LSU’s Reilly Center for Media & Public Affairs Releases 2011 Louisiana Survey
Survey Finds Residents Open to Range of Options to Address Budget Shortfall, Opposed to Cutting Education and Health Care, and Supportive of Sin Taxes
BATON ROUGE – As the state grapples with a difficult budget year, this much is clear, the Louisiana public is open to a wide range of options, including selling state properties, early release of nonviolent offenders, a temporary reinstatement of the Stelly tax provisions, and tax increases on tobacco, alcohol, and gambling.
According to the results of the 2011 Louisiana Survey, a plurality of state residents – 46 percent – prefer some combination of spending cuts and tax increases to address the $1.6 billion state budget shortfall. A nearly identical number – 44 percent – prefer addressing the shortfall through spending cuts alone.
Residents are equally divided on whether existing cuts have gone too far. Forty percent of respondents said cuts have gone too far, while 39 percent believe cuts have not gone far enough. The remaining respondents say they are unsure or that existing cuts are about right.
Public opinion is not divided when it comes to cutting primary and secondary education, health care, and higher education. More than two-thirds of Louisiana residents – 68 percent – prefer making no cuts to elementary and secondary education, 65 percent prefer not cutting health care, and 59 percent prefer not cutting higher education. Even among respondents willing to cut these areas, the preference is generally for minor – as opposed to major – cuts.
There is also nearly universal support for increasing “sin taxes” on gambling, tobacco, and alcohol, as well as more limited support for taxes on wealthier individuals and households. Eighty-five percent expressed support for increasing taxes on gambling, while 76 percent supported increasing taxes on alcohol and 73 percent supported increasing taxes on tobacco. Support for each of these measures has increased over the past year. Perhaps more surprising, 57 percent of residents supported raising income taxes on higher earning individuals and households – defined in the survey as individuals earning more than $100,000 or households earning more than $150,000.
Louisiana residents also appear to be expressing some buyer’s remorse over the repeal of the Stelly Plan. Fifty-nine percent of respondents in the current survey describe the repeal as “a bad idea because it cost tax revenue and contributed to shortfalls,” while 27 percent describe it as a good idea because it cut state income taxes. Moreover, 55 percent supported temporarily reinstating the Stelly tax provisions to address current budget shortfalls.
When taxes are tied to specific uses, support increases substantially. For example, only 9 percent of respondents support an increase in oil and gas taxes. When the increase is tied to improving roads and infrastructure, support increases to 52 percent. Similarly, 61 percent of residents supported increasing income taxes if the additional revenue was dedicated to offsetting cuts to health care or higher education, respectively.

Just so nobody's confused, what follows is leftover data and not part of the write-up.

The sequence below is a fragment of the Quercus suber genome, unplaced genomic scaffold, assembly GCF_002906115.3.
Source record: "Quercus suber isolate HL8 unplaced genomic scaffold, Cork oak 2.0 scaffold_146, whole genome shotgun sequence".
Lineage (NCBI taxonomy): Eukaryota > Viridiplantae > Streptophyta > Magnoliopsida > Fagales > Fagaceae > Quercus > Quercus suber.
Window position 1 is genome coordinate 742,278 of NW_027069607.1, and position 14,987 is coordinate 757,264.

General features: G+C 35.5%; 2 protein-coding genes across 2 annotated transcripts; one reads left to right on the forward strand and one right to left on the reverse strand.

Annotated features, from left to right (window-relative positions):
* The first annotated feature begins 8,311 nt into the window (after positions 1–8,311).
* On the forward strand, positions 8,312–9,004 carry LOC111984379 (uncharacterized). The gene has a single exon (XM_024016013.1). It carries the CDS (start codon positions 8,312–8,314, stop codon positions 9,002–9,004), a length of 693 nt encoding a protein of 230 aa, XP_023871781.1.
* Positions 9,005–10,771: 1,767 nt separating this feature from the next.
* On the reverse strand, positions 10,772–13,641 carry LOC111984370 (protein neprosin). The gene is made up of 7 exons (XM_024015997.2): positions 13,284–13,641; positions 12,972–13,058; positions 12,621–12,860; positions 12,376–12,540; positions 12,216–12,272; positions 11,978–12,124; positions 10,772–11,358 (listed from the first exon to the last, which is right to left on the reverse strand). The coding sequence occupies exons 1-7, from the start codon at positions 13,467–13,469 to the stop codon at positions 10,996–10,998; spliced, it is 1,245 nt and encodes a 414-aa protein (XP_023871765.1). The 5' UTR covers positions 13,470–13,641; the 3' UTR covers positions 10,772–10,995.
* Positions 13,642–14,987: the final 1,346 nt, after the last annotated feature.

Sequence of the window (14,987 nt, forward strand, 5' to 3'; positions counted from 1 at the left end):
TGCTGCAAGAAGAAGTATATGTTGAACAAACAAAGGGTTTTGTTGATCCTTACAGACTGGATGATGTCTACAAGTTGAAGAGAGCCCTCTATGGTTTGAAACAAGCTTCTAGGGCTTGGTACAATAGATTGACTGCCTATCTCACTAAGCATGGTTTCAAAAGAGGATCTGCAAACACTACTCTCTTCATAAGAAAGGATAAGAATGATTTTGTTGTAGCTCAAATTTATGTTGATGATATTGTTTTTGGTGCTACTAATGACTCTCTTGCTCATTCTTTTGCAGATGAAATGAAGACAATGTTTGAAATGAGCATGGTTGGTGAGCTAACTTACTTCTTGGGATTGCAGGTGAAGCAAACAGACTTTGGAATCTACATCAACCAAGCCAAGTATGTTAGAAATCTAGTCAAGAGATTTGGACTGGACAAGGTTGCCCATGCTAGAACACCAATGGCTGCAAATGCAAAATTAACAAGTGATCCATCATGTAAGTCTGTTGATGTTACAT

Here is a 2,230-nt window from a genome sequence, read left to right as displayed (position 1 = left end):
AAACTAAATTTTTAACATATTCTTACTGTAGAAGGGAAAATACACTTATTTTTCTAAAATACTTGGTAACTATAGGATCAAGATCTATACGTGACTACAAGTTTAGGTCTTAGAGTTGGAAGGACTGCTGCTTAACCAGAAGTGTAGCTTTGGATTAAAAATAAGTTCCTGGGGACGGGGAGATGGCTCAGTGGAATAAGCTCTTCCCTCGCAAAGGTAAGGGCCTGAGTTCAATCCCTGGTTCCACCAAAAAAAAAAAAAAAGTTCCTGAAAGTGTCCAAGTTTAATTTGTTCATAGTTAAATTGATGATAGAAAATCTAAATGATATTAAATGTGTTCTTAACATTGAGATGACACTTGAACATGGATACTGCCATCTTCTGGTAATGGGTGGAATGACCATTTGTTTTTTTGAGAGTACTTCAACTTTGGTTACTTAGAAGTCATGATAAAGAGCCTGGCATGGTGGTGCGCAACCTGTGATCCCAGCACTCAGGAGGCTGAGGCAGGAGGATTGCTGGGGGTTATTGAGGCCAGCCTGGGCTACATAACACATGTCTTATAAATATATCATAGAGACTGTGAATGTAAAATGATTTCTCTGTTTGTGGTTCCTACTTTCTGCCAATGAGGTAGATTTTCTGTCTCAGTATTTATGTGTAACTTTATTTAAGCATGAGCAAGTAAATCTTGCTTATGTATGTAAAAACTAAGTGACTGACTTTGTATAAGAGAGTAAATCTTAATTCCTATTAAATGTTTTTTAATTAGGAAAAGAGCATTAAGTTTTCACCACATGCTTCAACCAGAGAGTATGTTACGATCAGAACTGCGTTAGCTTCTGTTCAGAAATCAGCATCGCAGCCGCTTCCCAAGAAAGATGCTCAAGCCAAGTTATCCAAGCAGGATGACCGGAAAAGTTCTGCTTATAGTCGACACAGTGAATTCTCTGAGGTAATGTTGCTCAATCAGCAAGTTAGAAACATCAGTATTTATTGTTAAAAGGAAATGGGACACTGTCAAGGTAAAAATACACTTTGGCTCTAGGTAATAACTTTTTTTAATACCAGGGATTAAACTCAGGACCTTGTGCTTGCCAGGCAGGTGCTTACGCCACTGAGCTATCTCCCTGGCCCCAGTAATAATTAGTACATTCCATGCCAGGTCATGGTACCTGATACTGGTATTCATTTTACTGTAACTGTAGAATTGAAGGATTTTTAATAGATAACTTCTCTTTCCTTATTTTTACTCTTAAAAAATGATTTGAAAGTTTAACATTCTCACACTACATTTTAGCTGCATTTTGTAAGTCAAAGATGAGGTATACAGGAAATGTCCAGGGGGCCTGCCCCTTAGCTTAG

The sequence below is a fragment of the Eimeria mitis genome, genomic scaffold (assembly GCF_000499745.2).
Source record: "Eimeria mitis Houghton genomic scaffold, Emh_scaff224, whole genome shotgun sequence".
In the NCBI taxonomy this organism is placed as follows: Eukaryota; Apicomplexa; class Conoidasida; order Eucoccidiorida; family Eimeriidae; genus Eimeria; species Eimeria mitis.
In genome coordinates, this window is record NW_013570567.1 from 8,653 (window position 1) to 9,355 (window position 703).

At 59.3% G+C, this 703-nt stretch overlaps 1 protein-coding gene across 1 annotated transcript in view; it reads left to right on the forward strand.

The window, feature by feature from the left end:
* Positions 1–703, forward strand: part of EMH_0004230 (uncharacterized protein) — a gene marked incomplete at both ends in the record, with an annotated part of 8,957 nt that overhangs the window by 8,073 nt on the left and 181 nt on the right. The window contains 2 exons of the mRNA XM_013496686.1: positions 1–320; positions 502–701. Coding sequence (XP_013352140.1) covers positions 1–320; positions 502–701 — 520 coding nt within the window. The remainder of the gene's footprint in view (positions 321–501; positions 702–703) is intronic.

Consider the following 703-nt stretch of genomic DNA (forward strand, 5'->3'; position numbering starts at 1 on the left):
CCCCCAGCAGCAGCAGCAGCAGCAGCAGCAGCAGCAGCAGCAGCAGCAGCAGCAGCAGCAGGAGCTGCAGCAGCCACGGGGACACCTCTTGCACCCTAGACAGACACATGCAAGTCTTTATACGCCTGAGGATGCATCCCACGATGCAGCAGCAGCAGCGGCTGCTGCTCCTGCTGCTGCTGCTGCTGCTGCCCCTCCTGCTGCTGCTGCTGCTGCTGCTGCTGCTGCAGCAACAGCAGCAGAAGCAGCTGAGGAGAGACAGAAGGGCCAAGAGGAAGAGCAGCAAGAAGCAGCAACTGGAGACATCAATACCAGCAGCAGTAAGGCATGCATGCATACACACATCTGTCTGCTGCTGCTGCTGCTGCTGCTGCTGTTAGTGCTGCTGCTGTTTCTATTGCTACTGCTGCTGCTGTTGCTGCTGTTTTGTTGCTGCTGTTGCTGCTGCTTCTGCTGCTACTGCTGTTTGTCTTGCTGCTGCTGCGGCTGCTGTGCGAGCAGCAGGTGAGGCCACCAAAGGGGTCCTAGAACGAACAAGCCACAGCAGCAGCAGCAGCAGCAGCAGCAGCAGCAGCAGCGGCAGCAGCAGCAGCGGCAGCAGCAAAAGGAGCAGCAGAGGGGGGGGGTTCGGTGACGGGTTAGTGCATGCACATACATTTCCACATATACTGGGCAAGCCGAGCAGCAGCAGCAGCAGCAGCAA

Louisiana residents are also open to a series of other proposals, including selling state buildings and properties (66 percent express support), early release of elderly nonviolent offenders (63 percent), eliminating or reducing tax exemptions on prescription drugs (59 percent), and increasing fees for some state government services (54 percent). They are divided on reducing or eliminating tax exemptions and privatization (50 percent) and are opposed to laying off state workers (31 percent).
Reading into the data broadly, public opinion on budget issues may best described as “permissive,” meaning that the public recognizes the severity of the budgetary crisis and is open to multiple policy options for addressing the shortfall. As the results of the 2011 Louisiana Survey reveal, they are less anti-tax and show considerably more reluctance to making meaningful spending cuts than they are commonly portrayed.
The annual Louisiana Survey, sponsored by LSU’s Reilly Center for Media & Public Affairs, was created to serve as a barometer of statewide public opinion. The 2011 Louisiana Survey includes 724 randomly selected respondents including 510 landline telephone respondents and 214 cell phone respondents. The survey was conducted from Feb. 1 to March 21 and has margin of error of +/- 3.2 percentage points. Final results are weighted to reflect the most current population estimates available. A full copy of the report and a discussion of the methodology can be obtained at www.survey.lsu.edu or directly at http://www.survey.lsu.edu/downloads/2011LASurveyreport.pdf.
For more information, contact Kirby Goidel, director of the Manship School’s Research Facility, which includes the Public Policy Research Lab and the Media Effects Lab, at 225-578-7588 or firstname.lastname@example.org.